Today is Leonard Peacock’s birthday. It is also the day he hides a gun in his backpack. Because today is the day he will kill his former best friend, and then himself, with his grandfather’s P-38 pistol.
But first he must say good-bye to the four people who matter most to him: his Humphrey Bogart – obsessed next-door neighbor, Walt; his classmate Baback, a violin virtuoso; Lauren, the Christian homeschooler he has a crush on; and Herr Silverman, who teaches the high school’s class on the Holocaust. Speaking to each in turn, Leonard slowly reveals his secrets as the hours tick by and the moment of truth approaches.
I’ve meant to read this novel since last year, added this to my to-be-read list that would suit one category from Lucky No.14, instead I finished it last weekend.
I’ve read Q’s other work on Young Adult, Boy 21, and loved it. And this? I loved it. But first, let me tell you what this novel is about. By reading the synopsis, you must catch that this is a kind of reads that explore suicide topic and yes it is.
Maybe I’ve transcended my age, so to speak.
Leonard Peacock is skeptical about life, adulthood, and happiness. He’s bitter to those topic. But why would a teenager being like that? Turns out, he has once experience a normal childhood. Had a best-friend and for some years having life of normal kid but then he lost it, just when he’s still a middle-grader. Something’s horrible happened, you’ll discover it when chapter by chapter Leo opened up. Since then, he gives up life. He thought, what’s the point of continuing life if when you grow older you’ll be less happy? Besides, it’s not like he had someone who will sincerely missed him if he’s gone.
Any normal mom would have taken me to a therapist or at least a doctor, but not Linda. I heard her talking on the phone to her French boyfriend and she actually said, “I won’t let some therapist blame me for Leo’s problems.” And that’s when I really knew I was on my own-that I couldn’t count on Linda to save me.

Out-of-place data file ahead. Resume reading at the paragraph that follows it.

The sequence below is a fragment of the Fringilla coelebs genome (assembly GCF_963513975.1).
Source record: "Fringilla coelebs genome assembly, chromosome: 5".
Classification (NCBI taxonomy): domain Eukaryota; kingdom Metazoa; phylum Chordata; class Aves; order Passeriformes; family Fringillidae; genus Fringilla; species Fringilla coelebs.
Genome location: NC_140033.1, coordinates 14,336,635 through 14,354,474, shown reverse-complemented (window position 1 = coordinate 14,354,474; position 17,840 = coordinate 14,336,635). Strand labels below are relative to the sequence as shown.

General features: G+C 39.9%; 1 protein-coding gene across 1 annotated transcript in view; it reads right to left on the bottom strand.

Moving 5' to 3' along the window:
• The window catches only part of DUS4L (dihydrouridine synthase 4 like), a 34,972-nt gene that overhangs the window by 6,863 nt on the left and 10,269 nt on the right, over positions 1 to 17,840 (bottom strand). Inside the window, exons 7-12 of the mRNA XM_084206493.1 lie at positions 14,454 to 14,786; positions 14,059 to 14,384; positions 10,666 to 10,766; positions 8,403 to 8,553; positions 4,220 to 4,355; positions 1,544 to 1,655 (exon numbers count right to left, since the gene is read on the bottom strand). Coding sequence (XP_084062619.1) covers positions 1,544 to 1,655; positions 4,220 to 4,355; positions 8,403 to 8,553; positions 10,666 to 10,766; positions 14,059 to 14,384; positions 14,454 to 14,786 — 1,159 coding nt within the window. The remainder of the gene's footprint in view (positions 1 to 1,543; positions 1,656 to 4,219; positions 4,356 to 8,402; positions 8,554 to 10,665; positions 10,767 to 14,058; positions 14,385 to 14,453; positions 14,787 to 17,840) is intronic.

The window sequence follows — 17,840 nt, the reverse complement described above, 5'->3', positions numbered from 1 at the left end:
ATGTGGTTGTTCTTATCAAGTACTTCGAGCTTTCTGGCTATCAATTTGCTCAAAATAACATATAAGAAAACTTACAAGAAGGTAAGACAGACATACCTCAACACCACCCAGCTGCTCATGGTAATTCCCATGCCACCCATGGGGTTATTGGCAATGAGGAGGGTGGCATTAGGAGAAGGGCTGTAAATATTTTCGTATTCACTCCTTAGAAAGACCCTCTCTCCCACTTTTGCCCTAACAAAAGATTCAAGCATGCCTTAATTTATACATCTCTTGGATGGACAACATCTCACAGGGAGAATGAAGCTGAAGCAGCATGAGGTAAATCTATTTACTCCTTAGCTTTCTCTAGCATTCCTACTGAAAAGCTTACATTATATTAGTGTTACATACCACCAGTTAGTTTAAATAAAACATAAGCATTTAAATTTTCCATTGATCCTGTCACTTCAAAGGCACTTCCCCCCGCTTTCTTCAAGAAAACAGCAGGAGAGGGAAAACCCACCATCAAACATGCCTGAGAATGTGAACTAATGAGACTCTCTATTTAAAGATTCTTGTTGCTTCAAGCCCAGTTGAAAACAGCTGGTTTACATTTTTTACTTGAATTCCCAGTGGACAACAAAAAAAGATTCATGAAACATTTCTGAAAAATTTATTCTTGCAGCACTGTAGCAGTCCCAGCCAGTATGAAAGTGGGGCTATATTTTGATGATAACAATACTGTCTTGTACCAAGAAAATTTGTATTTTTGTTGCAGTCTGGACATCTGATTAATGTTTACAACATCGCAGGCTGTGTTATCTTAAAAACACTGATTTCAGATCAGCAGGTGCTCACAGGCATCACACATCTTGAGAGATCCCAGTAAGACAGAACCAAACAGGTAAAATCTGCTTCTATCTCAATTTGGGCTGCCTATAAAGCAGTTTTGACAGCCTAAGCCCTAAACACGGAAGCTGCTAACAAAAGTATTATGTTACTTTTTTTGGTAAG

This novel surely has a dark tone. Q dragged his reader to Leo’s deepest, lent his reader a sorrowful and empty life. But Leo, he’s actually smart, like intellectually smart. Maybe that’s why he’s skeptical and slowly drift himself as a social misfit. But you see, Leo has no one. His dear friend became his bully. His mother prefered to ignore the fact that he’s miserable. No one stands beside him. Though maybe he befriend Walt, he can’t open up. And another one that he thought as a good people was just Herr Silverman, his WW II history teacher.
The trauma that he brought all the past years has become unbearable. He has no hope in living adulthood, not that he didn’t try to. He had done this trial of studying adults and (acting to) be one of them. He also had done this particular advice from Herr Silverman to write letters to his future-self (where in those letters he convinced his self to hold on a little longer). But it seems like there’s nothing can stop him to attempt a suicide (after shooting Asher Beal, the one he detested the most). Almost.
“My life will get better? You really believe that?” I ask, even though I know what he will say—what most adults would feel they have to say when asked such a question, even though the overwhelming amount of evidence and life experience suggests that people’s lives get worse and worse until you die. Most adults just aren’t happy—that’s a fact.
But I know it will sound less like a lie coming from Herr Silverman.
“It can. If you’re willing to do the work.”
“Not letting the world destroy you. That’s a daily battle.”
Well, if you’d like to read a YA that makes you think about adulthood and happiness but also gives you an angle of ones who resents life, try to read this. Even if Leo was sometimes a hateful character (because he’s so bitter about so many things), you’ll still understand his situation. Just one thing though, I do feel something’s off at the ending. I mean, that’s it? That’s it, Q?
Title: Forgive Me, Leonard Peacock Author: Matthew Quick Release Date: 2013 Publisher: Hachett Book Format: ebook Page Count: 198 pages Genre: Young Adult, Contemporary, Realistic Fiction, Mental Health Issue